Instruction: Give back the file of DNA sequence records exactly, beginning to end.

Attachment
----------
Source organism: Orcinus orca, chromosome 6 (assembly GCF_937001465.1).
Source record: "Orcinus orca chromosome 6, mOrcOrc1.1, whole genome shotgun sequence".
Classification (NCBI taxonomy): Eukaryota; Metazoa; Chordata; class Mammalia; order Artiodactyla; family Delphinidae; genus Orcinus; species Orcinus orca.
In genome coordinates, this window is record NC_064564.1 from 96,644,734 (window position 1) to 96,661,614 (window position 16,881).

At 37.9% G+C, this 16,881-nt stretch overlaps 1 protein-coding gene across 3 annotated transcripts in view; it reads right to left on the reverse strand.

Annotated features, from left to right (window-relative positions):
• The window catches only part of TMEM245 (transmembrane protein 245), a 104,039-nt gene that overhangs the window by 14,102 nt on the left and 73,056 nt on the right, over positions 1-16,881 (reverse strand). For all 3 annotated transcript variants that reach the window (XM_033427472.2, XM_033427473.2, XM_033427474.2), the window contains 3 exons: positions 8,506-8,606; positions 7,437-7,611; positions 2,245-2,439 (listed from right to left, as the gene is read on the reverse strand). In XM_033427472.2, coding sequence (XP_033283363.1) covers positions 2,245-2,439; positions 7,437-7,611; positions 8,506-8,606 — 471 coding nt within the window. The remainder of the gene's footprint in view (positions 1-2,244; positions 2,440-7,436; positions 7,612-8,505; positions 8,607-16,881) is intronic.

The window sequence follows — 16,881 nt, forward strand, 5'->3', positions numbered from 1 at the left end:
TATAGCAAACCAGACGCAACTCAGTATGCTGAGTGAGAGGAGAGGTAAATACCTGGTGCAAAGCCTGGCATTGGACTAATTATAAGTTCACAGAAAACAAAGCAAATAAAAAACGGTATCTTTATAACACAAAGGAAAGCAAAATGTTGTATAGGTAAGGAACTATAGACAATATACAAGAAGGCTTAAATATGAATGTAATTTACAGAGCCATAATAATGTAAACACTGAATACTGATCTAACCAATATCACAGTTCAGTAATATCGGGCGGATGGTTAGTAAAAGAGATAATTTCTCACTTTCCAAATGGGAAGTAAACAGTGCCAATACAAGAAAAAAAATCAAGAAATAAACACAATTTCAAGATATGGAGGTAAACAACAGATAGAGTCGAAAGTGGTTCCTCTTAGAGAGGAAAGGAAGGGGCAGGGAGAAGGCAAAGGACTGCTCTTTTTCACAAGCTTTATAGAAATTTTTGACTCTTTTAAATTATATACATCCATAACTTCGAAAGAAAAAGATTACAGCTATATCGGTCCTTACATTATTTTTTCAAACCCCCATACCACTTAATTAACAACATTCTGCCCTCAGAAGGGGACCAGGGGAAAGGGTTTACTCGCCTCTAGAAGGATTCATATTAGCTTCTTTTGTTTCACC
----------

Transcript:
Source organism: Orcinus orca, chromosome 6 (assembly GCF_937001465.1).
Source record: "Orcinus orca chromosome 6, mOrcOrc1.1, whole genome shotgun sequence".
Classification (NCBI taxonomy): Eukaryota; Metazoa; Chordata; class Mammalia; order Artiodactyla; family Delphinidae; genus Orcinus; species Orcinus orca.
In genome coordinates, this window is record NC_064564.1 from 96,644,734 (window position 1) to 96,661,614 (window position 16,881).

At 37.9% G+C, this 16,881-nt stretch overlaps 1 protein-coding gene across 3 annotated transcripts in view; it reads right to left on the reverse strand.

Annotated features, from left to right (window-relative positions):
• The window catches only part of TMEM245 (transmembrane protein 245), a 104,039-nt gene that overhangs the window by 14,102 nt on the left and 73,056 nt on the right, over positions 1-16,881 (reverse strand). For all 3 annotated transcript variants that reach the window (XM_033427472.2, XM_033427473.2, XM_033427474.2), the window contains 3 exons: positions 8,506-8,606; positions 7,437-7,611; positions 2,245-2,439 (listed from right to left, as the gene is read on the reverse strand). In XM_033427472.2, coding sequence (XP_033283363.1) covers positions 2,245-2,439; positions 7,437-7,611; positions 8,506-8,606 — 471 coding nt within the window. The remainder of the gene's footprint in view (positions 1-2,244; positions 2,440-7,436; positions 7,612-8,505; positions 8,607-16,881) is intronic.

The window sequence follows — 16,881 nt, forward strand, 5'->3', positions numbered from 1 at the left end:
TATAGCAAACCAGACGCAACTCAGTATGCTGAGTGAGAGGAGAGGTAAATACCTGGTGCAAAGCCTGGCATTGGACTAATTATAAGTTCACAGAAAACAAAGCAAATAAAAAACGGTATCTTTATAACACAAAGGAAAGCAAAATGTTGTATAGGTAAGGAACTATAGACAATATACAAGAAGGCTTAAATATGAATGTAATTTACAGAGCCATAATAATGTAAACACTGAATACTGATCTAACCAATATCACAGTTCAGTAATATCGGGCGGATGGTTAGTAAAAGAGATAATTTCTCACTTTCCAAATGGGAAGTAAACAGTGCCAATACAAGAAAAAAAATCAAGAAATAAACACAATTTCAAGATATGGAGGTAAACAACAGATAGAGTCGAAAGTGGTTCCTCTTAGAGAGGAAAGGAAGGGGCAGGGAGAAGGCAAAGGACTGCTCTTTTTCACAAGCTTTATAGAAATTTTTGACTCTTTTAAATTATATACATCCATAACTTCGAAAGAAAAAGATTACAGCTATATCGGTCCTTACATTATTTTTTCAAACCCCCATACCACTTAATTAACAACATTCTGCCCTCAGAAGGGGACCAGGGGAAAGGGTTTACTCGCCTCTAGAAGGATTCATATTAGCTTCTTTTGTTTCACC